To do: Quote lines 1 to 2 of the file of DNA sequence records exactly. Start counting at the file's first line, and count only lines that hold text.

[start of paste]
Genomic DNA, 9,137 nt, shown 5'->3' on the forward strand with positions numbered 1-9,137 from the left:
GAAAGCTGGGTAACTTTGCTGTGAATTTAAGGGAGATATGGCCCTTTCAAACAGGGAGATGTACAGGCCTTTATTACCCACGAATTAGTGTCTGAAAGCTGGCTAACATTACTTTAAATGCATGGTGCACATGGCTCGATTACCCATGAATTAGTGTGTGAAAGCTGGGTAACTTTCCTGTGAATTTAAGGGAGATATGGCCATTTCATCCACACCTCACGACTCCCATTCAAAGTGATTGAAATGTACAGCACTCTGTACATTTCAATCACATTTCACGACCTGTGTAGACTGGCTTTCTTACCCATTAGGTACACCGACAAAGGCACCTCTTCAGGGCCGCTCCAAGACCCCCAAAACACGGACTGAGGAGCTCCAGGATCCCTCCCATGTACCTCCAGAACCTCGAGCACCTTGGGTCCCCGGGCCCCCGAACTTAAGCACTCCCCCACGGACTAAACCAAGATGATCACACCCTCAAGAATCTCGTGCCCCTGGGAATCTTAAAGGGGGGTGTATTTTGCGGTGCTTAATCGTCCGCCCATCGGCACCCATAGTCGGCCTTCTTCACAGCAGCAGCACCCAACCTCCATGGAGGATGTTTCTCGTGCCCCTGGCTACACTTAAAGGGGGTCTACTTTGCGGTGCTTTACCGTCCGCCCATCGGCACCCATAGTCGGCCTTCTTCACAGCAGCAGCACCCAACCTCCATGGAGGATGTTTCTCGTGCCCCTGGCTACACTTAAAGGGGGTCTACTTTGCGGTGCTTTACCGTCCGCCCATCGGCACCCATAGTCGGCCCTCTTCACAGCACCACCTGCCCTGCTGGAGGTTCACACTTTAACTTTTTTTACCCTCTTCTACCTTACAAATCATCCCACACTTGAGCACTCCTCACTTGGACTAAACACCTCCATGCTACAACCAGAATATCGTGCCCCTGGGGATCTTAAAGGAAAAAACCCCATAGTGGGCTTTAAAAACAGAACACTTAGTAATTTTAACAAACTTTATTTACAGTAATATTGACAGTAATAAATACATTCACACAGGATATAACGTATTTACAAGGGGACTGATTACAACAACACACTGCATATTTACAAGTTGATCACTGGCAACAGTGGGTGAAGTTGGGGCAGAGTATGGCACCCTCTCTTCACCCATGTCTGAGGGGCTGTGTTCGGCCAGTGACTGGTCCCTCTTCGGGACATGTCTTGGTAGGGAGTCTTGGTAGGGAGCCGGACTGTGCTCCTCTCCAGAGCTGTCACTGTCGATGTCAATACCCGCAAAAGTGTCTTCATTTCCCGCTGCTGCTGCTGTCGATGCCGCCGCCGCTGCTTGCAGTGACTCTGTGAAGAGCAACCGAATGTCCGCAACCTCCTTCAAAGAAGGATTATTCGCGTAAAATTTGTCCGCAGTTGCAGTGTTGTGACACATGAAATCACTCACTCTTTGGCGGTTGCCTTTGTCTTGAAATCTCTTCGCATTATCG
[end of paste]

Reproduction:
Genomic DNA, 9,137 nt, shown 5'->3' on the forward strand with positions numbered 1-9,137 from the left:
GAAAGCTGGGTAACTTTGCTGTGAATTTAAGGGAGATATGGCCCTTTCAAACAGGGAGATGTACAGGCCTTTATTACCCACGAATTAGTGTCTGAAAGCTGGCTAACATTACTTTAAATGCATGGTGCACATGGCTCGATTACCCATGAATTAGTGTGTGAAAGCTGGGTAACTTTCCTGTGAATTTAAGGGAGATATGGCCATTTCATCCACACCTCACGACTCCCATTCAAAGTGATTGAAATGTACAGCACTCTGTACATTTCAATCACATTTCACGACCTGTGTAGACTGGCTTTCTTACCCATTAGGTACACCGACAAAGGCACCTCTTCAGGGCCGCTCCAAGACCCCCAAAACACGGACTGAGGAGCTCCAGGATCCCTCCCATGTACCTCCAGAACCTCGAGCACCTTGGGTCCCCGGGCCCCCGAACTTAAGCACTCCCCCACGGACTAAACCAAGATGATCACACCCTCAAGAATCTCGTGCCCCTGGGAATCTTAAAGGGGGGTGTATTTTGCGGTGCTTAATCGTCCGCCCATCGGCACCCATAGTCGGCCTTCTTCACAGCAGCAGCACCCAACCTCCATGGAGGATGTTTCTCGTGCCCCTGGCTACACTTAAAGGGGGTCTACTTTGCGGTGCTTTACCGTCCGCCCATCGGCACCCATAGTCGGCCTTCTTCACAGCAGCAGCACCCAACCTCCATGGAGGATGTTTCTCGTGCCCCTGGCTACACTTAAAGGGGGTCTACTTTGCGGTGCTTTACCGTCCGCCCATCGGCACCCATAGTCGGCCCTCTTCACAGCACCACCTGCCCTGCTGGAGGTTCACACTTTAACTTTTTTTACCCTCTTCTACCTTACAAATCATCCCACACTTGAGCACTCCTCACTTGGACTAAACACCTCCATGCTACAACCAGAATATCGTGCCCCTGGGGATCTTAAAGGAAAAAACCCCATAGTGGGCTTTAAAAACAGAACACTTAGTAATTTTAACAAACTTTATTTACAGTAATATTGACAGTAATAAATACATTCACACAGGATATAACGTATTTACAAGGGGACTGATTACAACAACACACTGCATATTTACAAGTTGATCACTGGCAACAGTGGGTGAAGTTGGGGCAGAGTATGGCACCCTCTCTTCACCCATGTCTGAGGGGCTGTGTTCGGCCAGTGACTGGTCCCTCTTCGGGACATGTCTTGGTAGGGAGTCTTGGTAGGGAGCCGGACTGTGCTCCTCTCCAGAGCTGTCACTGTCGATGTCAATACCCGCAAAAGTGTCTTCATTTCCCGCTGCTGCTGCTGTCGATGCCGCCGCCGCTGCTTGCAGTGACTCTGTGAAGAGCAACCGAATGTCCGCAACCTCCTTCAAAGAAGGATTATTCGCGTAAAATTTGTCCGCAGTTGCAGTGTTGTGACACATGAAATCACTCACTCTTTGGCGGTTGCCTTTGTCTTGAAATCTCTTCGCATTATCG